While Lévi-Strauss was well known in academic circles, in 1955 he became one of France's best known intellectuals by publishing Tristes Tropiques (1955). Essentially, this book was a memoir detailing his time as a French expatriate throughout the 1930s, and his travels. Lévi-Strauss combined exquisitely beautiful prose, dazzling philosophical meditation, and ethnographic analysis of the Amazonian peoples to produce a masterpiece.
Lévi-Strauss was named to a chair in Social Anthropology at the Collège de France in 1959. At roughly the same time he published Structural Anthropology, a collection of his essays which provided both examples and programmatic statements about structuralism. At the same time as he was laying the groundwork for an intellectual program, he began a series of institutions to establish anthropology as a discipline in France, including the Laboratory for Social Anthropology where new students could be trained, and a new journal, l'Homme, for publishing the results of their research.
In 1962, Lévi-Strauss published what is for many people his most important work, La Pensée Sauvage (The Savage Mind). The book concerns primitive thought, forms of thought all humans use. The first half of the book lays out Lévi-Strauss's theory of culture and mind, while the second half expands this account into a theory of history and social change. This latter part of the book engaged Lévi-Strauss in a heated debate with Jean-Paul Sartre over the nature of human freedom. On the one hand, Sartre's existentialist philosophy committed him to a position that human beings fundamentally were free to act as they pleased. On the other hand, Sartre also was a leftist who was committed to ideas such as that individuals were constrained by the ideologies imposed on them by the powerful. Lévi-Strauss presented his structuralist notion of agency in opposition to Sartre.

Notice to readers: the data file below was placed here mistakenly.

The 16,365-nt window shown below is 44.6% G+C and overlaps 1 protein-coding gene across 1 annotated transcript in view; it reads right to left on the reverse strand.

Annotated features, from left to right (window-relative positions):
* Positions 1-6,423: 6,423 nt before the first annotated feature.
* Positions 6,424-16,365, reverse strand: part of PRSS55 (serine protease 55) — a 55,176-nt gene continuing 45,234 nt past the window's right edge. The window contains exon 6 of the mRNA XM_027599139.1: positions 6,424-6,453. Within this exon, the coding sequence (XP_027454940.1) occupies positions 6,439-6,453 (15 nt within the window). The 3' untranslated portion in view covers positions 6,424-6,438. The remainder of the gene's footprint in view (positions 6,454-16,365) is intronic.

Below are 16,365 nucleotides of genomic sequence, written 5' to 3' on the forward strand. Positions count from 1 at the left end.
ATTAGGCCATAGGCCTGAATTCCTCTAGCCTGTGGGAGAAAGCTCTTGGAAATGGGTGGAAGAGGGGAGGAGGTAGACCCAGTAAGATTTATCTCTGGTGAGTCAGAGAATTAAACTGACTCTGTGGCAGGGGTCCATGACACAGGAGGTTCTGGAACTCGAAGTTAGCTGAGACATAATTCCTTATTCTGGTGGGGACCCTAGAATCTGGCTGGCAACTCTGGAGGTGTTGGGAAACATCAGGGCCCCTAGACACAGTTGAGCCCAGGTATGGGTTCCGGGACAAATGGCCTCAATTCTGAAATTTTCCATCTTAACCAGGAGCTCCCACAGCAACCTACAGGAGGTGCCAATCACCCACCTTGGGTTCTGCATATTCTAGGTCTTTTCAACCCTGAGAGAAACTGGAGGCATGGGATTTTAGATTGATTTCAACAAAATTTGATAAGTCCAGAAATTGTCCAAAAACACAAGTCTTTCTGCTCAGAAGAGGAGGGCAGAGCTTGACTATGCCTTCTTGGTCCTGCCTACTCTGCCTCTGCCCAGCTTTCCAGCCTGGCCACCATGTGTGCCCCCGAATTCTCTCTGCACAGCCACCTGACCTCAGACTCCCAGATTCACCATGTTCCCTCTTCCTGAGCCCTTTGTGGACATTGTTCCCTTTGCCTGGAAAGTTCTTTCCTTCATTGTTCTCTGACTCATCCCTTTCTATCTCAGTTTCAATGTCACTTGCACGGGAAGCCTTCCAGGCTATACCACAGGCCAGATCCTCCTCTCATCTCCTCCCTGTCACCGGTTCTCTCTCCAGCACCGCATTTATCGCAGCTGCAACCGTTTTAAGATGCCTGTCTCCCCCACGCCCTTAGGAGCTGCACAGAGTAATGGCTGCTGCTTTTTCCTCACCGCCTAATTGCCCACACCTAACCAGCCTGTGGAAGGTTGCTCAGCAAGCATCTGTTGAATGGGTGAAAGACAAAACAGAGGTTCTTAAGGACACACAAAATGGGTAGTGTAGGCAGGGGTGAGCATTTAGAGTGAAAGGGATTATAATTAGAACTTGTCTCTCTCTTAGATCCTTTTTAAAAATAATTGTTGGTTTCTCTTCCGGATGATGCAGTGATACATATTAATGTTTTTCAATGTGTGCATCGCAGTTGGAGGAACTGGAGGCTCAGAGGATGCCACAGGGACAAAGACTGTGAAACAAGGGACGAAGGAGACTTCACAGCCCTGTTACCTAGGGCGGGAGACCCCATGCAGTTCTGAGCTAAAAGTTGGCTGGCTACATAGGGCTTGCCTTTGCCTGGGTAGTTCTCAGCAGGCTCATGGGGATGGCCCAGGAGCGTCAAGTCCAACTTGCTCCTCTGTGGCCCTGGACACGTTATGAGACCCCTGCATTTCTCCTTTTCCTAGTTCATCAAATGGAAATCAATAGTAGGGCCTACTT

Now a worldwide celebrity, Lévi-Strauss spent the second half of the 1960s working on his master project, a four-volume study called Mythologiques. In it, he followed a single myth from the tip of South America and all of its variations from group to group up through Central America and eventually into the Arctic Circle, thus tracing the myth's cultural evolution from one end of the Western hemisphere to the other. He accomplished this in a typically structuralist way, examining the underlying structure of relationships among the elements of the story rather than by focusing on the content of the story itself. While Pensée Sauvage was a statement of Lévi-Strauss's big-picture theory, Mythologiques was an extended, four-volume example of analysis. Richly detailed and extremely long, it is less widely read than the much shorter and more accessible Pensée Sauvage, despite its position as Lévi-Strauss's masterwork.
Lévi-Strauss completed the final volume of Mythologiques in 1971. On 14 May 1973 he was elected to the Académie Française, France's highest honour for an intellectual. He was a member of other notable academies worldwide, including the American Academy of Arts and Letters. He received the Erasmus Prize in 1973, the Meister-Eckhart-Prize for philosophy in 2003, and several honorary doctorates from universities such as Oxford, Harvard, and Columbia. He also was the recipient of the Grand-croix de la Légion d'honneur, was a Commandeur de l'ordre national du Mérite, and Commandeur des Arts et des Lettres. After his retirement, he continued to publish occasional meditations on art, music, and poetry.
He died on 30 October 2009, a few weeks before his 101st birthday.

© Text and photo: Wikipedia